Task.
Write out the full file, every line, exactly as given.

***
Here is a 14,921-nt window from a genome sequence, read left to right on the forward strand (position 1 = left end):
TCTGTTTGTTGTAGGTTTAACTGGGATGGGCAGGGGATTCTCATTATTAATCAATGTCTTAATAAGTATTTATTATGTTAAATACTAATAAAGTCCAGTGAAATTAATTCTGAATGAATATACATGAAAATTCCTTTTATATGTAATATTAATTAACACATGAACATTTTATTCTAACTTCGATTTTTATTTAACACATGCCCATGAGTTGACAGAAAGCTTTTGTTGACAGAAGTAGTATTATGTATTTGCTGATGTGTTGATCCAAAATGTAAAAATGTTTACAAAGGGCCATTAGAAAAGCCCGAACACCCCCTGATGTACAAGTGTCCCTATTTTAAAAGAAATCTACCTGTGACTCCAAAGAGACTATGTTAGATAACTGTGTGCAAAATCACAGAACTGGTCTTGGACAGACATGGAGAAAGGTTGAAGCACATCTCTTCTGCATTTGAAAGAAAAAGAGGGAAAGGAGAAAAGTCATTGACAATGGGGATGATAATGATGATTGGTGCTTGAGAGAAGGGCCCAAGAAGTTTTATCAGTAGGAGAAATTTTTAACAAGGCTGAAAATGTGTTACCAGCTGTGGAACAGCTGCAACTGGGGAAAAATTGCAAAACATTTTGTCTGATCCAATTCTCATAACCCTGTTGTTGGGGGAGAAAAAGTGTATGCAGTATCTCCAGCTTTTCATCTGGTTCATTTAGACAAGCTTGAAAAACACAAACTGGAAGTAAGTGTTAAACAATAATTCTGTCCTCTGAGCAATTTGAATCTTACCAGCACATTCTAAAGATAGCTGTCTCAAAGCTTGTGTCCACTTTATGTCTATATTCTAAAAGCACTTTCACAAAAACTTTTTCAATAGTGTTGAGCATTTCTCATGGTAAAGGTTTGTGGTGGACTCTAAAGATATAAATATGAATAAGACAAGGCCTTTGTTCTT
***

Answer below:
Here is a 14,921-nt window from a genome sequence, read left to right on the forward strand (position 1 = left end):
TCTGTTTGTTGTAGGTTTAACTGGGATGGGCAGGGGATTCTCATTATTAATCAATGTCTTAATAAGTATTTATTATGTTAAATACTAATAAAGTCCAGTGAAATTAATTCTGAATGAATATACATGAAAATTCCTTTTATATGTAATATTAATTAACACATGAACATTTTATTCTAACTTCGATTTTTATTTAACACATGCCCATGAGTTGACAGAAAGCTTTTGTTGACAGAAGTAGTATTATGTATTTGCTGATGTGTTGATCCAAAATGTAAAAATGTTTACAAAGGGCCATTAGAAAAGCCCGAACACCCCCTGATGTACAAGTGTCCCTATTTTAAAAGAAATCTACCTGTGACTCCAAAGAGACTATGTTAGATAACTGTGTGCAAAATCACAGAACTGGTCTTGGACAGACATGGAGAAAGGTTGAAGCACATCTCTTCTGCATTTGAAAGAAAAAGAGGGAAAGGAGAAAAGTCATTGACAATGGGGATGATAATGATGATTGGTGCTTGAGAGAAGGGCCCAAGAAGTTTTATCAGTAGGAGAAATTTTTAACAAGGCTGAAAATGTGTTACCAGCTGTGGAACAGCTGCAACTGGGGAAAAATTGCAAAACATTTTGTCTGATCCAATTCTCATAACCCTGTTGTTGGGGGAGAAAAAGTGTATGCAGTATCTCCAGCTTTTCATCTGGTTCATTTAGACAAGCTTGAAAAACACAAACTGGAAGTAAGTGTTAAACAATAATTCTGTCCTCTGAGCAATTTGAATCTTACCAGCACATTCTAAAGATAGCTGTCTCAAAGCTTGTGTCCACTTTATGTCTATATTCTAAAAGCACTTTCACAAAAACTTTTTCAATAGTGTTGAGCATTTCTCATGGTAAAGGTTTGTGGTGGACTCTAAAGATATAAATATGAATAAGACAAGGCCTTTGTTCTT